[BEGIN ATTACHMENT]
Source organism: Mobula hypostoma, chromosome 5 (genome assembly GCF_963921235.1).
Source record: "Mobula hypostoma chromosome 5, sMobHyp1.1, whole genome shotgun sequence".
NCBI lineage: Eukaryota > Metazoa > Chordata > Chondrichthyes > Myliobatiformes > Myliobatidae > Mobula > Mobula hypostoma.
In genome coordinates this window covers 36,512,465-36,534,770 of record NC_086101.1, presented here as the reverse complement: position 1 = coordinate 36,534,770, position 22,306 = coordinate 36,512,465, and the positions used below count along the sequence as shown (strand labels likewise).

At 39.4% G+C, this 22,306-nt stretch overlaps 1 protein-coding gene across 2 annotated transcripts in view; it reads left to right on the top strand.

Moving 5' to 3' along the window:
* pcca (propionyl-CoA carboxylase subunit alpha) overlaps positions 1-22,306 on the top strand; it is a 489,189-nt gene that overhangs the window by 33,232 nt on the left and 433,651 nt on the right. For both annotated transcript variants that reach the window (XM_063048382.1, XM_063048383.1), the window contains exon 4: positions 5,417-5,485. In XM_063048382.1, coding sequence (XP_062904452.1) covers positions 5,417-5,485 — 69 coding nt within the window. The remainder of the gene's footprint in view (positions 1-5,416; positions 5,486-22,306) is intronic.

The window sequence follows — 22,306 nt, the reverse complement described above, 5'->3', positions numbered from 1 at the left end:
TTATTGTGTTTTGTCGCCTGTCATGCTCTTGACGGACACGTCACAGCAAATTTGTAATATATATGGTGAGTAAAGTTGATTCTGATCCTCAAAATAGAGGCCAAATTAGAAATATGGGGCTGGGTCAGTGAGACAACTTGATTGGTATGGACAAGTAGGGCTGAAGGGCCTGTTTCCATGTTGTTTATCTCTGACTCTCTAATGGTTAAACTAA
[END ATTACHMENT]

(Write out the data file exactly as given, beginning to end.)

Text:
Source organism: Mobula hypostoma, chromosome 5 (genome assembly GCF_963921235.1).
Source record: "Mobula hypostoma chromosome 5, sMobHyp1.1, whole genome shotgun sequence".
NCBI lineage: Eukaryota > Metazoa > Chordata > Chondrichthyes > Myliobatiformes > Myliobatidae > Mobula > Mobula hypostoma.
In genome coordinates this window covers 36,512,465-36,534,770 of record NC_086101.1, presented here as the reverse complement: position 1 = coordinate 36,534,770, position 22,306 = coordinate 36,512,465, and the positions used below count along the sequence as shown (strand labels likewise).

At 39.4% G+C, this 22,306-nt stretch overlaps 1 protein-coding gene across 2 annotated transcripts in view; it reads left to right on the top strand.

Moving 5' to 3' along the window:
* pcca (propionyl-CoA carboxylase subunit alpha) overlaps positions 1-22,306 on the top strand; it is a 489,189-nt gene that overhangs the window by 33,232 nt on the left and 433,651 nt on the right. For both annotated transcript variants that reach the window (XM_063048382.1, XM_063048383.1), the window contains exon 4: positions 5,417-5,485. In XM_063048382.1, coding sequence (XP_062904452.1) covers positions 5,417-5,485 — 69 coding nt within the window. The remainder of the gene's footprint in view (positions 1-5,416; positions 5,486-22,306) is intronic.

The window sequence follows — 22,306 nt, the reverse complement described above, 5'->3', positions numbered from 1 at the left end:
TTATTGTGTTTTGTCGCCTGTCATGCTCTTGACGGACACGTCACAGCAAATTTGTAATATATATGGTGAGTAAAGTTGATTCTGATCCTCAAAATAGAGGCCAAATTAGAAATATGGGGCTGGGTCAGTGAGACAACTTGATTGGTATGGACAAGTAGGGCTGAAGGGCCTGTTTCCATGTTGTTTATCTCTGACTCTCTAATGGTTAAACTAA